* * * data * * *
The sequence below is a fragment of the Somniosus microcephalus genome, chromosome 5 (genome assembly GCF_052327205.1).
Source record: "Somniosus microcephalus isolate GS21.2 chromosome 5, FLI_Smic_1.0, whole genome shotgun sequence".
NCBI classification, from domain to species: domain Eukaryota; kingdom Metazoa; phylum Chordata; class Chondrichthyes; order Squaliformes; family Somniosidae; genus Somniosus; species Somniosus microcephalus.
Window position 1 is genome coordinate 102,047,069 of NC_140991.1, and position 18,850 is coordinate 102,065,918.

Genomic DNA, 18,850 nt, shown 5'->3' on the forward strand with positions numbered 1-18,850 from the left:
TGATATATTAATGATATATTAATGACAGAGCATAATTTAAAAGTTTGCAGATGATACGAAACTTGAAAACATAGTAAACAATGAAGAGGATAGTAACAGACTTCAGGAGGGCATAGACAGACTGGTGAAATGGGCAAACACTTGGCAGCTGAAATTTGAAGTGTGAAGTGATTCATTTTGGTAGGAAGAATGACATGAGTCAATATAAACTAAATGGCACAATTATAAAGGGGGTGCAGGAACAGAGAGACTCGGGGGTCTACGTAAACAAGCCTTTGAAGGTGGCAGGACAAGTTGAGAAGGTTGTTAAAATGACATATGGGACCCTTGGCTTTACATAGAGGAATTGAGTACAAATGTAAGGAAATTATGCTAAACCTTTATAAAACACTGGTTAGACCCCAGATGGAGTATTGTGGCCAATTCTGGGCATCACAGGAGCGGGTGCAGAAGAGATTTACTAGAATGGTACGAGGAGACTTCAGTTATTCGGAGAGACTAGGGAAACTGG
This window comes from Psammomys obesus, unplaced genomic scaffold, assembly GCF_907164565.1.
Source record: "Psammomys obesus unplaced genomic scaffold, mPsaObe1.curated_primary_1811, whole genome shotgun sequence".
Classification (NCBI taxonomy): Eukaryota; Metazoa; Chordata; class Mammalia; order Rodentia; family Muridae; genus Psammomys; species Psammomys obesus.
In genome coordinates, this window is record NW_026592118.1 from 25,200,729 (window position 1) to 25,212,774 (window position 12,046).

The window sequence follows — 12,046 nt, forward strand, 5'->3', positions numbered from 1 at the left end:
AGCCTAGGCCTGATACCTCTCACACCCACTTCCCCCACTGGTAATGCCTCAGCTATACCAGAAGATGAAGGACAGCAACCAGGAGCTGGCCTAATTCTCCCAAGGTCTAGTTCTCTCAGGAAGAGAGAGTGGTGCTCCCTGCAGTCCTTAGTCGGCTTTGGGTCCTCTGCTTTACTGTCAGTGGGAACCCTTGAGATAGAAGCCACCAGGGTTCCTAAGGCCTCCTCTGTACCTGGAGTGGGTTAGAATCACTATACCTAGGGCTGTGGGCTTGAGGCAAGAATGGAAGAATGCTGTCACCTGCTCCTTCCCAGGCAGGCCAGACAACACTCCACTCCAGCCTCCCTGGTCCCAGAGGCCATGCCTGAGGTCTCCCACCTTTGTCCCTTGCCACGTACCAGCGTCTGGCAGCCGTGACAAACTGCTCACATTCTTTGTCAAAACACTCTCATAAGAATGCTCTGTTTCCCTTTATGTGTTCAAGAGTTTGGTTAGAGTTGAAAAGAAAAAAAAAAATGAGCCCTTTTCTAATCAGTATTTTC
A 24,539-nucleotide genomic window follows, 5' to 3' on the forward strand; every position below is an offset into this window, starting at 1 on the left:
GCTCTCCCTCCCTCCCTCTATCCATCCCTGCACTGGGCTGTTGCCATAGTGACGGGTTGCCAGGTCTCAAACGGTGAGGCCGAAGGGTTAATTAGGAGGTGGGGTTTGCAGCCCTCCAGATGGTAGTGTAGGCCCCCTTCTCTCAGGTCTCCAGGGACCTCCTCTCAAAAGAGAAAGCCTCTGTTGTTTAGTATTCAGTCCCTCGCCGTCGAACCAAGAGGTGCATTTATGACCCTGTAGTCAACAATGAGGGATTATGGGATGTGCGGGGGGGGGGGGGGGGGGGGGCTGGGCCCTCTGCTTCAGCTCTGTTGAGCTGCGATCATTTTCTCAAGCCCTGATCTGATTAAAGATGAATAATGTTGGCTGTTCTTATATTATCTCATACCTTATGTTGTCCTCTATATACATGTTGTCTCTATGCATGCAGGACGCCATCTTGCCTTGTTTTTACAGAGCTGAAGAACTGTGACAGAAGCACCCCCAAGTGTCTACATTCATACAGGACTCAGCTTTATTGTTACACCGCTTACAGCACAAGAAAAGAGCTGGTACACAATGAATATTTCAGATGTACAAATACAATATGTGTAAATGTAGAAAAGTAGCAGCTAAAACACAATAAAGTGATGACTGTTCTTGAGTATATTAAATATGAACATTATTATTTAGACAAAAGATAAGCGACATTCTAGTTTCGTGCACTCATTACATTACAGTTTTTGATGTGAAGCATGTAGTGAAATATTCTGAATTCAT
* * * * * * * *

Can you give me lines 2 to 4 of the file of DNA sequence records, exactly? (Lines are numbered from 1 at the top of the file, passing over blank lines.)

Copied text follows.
Source record: "Somniosus microcephalus isolate GS21.2 chromosome 5, FLI_Smic_1.0, whole genome shotgun sequence".
NCBI classification, from domain to species: domain Eukaryota; kingdom Metazoa; phylum Chordata; class Chondrichthyes; order Squaliformes; family Somniosidae; genus Somniosus; species Somniosus microcephalus.
Window position 1 is genome coordinate 102,047,069 of NC_140991.1, and position 18,850 is coordinate 102,065,918.